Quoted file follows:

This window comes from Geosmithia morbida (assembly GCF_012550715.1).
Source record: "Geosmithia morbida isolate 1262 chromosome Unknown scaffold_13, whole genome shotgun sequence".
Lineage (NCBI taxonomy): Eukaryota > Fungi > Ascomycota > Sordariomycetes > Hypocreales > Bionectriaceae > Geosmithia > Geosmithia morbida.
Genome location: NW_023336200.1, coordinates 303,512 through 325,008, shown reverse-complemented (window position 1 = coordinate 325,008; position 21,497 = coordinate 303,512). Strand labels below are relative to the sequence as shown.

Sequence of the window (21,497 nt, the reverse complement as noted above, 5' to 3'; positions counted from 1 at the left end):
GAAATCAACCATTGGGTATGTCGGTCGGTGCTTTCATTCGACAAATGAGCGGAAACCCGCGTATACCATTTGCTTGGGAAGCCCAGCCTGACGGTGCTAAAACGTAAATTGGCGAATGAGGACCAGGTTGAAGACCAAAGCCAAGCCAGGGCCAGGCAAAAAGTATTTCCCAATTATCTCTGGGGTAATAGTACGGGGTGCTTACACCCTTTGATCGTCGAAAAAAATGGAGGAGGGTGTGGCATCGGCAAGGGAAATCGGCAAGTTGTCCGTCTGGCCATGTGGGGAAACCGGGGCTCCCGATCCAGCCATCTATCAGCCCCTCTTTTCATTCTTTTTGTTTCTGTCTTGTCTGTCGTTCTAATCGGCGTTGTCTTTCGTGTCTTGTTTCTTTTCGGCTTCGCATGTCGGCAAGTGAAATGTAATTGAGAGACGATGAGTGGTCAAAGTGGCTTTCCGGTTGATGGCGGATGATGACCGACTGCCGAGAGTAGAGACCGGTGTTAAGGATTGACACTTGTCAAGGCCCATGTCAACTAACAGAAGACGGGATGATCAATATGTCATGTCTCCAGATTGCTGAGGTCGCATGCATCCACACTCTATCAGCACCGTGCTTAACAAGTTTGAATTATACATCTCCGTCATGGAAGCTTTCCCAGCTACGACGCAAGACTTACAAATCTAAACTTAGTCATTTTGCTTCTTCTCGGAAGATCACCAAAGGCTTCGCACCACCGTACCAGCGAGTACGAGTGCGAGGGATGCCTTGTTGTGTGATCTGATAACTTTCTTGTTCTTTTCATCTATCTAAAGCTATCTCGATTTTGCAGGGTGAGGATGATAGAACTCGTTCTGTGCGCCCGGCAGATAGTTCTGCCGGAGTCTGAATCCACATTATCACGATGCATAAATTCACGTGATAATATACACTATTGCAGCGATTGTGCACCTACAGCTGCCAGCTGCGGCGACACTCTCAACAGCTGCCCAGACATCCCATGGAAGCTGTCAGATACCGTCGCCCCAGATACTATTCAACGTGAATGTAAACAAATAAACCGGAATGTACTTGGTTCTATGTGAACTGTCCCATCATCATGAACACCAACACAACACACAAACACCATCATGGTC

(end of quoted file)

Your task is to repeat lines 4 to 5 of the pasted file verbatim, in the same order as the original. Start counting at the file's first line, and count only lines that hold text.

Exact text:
Genome location: NW_023336200.1, coordinates 303,512 through 325,008, shown reverse-complemented (window position 1 = coordinate 325,008; position 21,497 = coordinate 303,512). Strand labels below are relative to the sequence as shown.

Sequence of the window (21,497 nt, the reverse complement as noted above, 5' to 3'; positions counted from 1 at the left end):